This week's news summary was prepared by Candyce L. Clifft from reports prepared during the week by staff of Missouri Digital News.
Former state attorney general, Bill Webster, was released from a halfway house Nov. 14 after serving a two-year sentence on federal charges of public corruption while in office. Webster signed an agreement in June 1993 in which he pleaded guilty of conspiracy and embezzlement charges.
In the federal indictment, Webster was accused of conspiring to obtain political contributions by rewarding contributors with better settlements from state funds his office administered. He was also accused of using state equipment and staff for political purposes.
Webster has been in a halfway house in Kansas City for the last six months of his sentence, and his plans for the future are uncertain. He lost his law license because of his conviction.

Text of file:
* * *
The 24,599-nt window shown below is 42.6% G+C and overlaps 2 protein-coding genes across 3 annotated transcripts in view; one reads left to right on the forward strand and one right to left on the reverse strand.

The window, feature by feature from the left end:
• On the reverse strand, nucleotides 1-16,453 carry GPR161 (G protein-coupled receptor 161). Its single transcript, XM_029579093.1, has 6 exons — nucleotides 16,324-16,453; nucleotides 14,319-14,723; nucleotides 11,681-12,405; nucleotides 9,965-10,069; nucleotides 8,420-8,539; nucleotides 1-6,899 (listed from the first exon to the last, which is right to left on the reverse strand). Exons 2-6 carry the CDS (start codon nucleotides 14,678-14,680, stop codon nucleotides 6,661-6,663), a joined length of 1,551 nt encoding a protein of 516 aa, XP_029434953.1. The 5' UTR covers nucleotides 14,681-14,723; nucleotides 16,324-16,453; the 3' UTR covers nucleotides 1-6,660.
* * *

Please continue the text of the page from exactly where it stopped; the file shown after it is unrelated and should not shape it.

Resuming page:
House Majority Leader Bob Ward, D-Bonne Terre, is being challenged by the state Republican party for a trip he and his staff recently took to San Diego. The trip cost taxpayers about $6,000.
Ward, his staff attorney, Curtis Hanrahan, and his secretary, Carol Wilson, stayed in a seaside resort away from the meeting site and charged taxpayers for meals, though most meals were provided by the conference. Hanrahan took a side trip to San Fransisco.
Missouri Republican Party chairman, Woody Cozad, said,"The junket...is a glaring example of the way Democrats have been living it up while the taxpayers pick up the tab."
Ward said he doesn't know if he'll seek re-election, considering his health after suffering a stroke last year. One Republican, Paul Hittson of Park Hills, has already announced his candidacy for Ward's seat.
The federal shutdown is not affecting the operations of most Missouri state agencies. However, the state Labor Department is feeling the effects.
The Labor Department gets most of its money from the federal government. The department continued to process unemployment checks this week, but director Sandra Moore said that may change if the shutdown continues into December.
As a result of the shutdown, the state agency had to lay off ten workers and close its St. Louis office.
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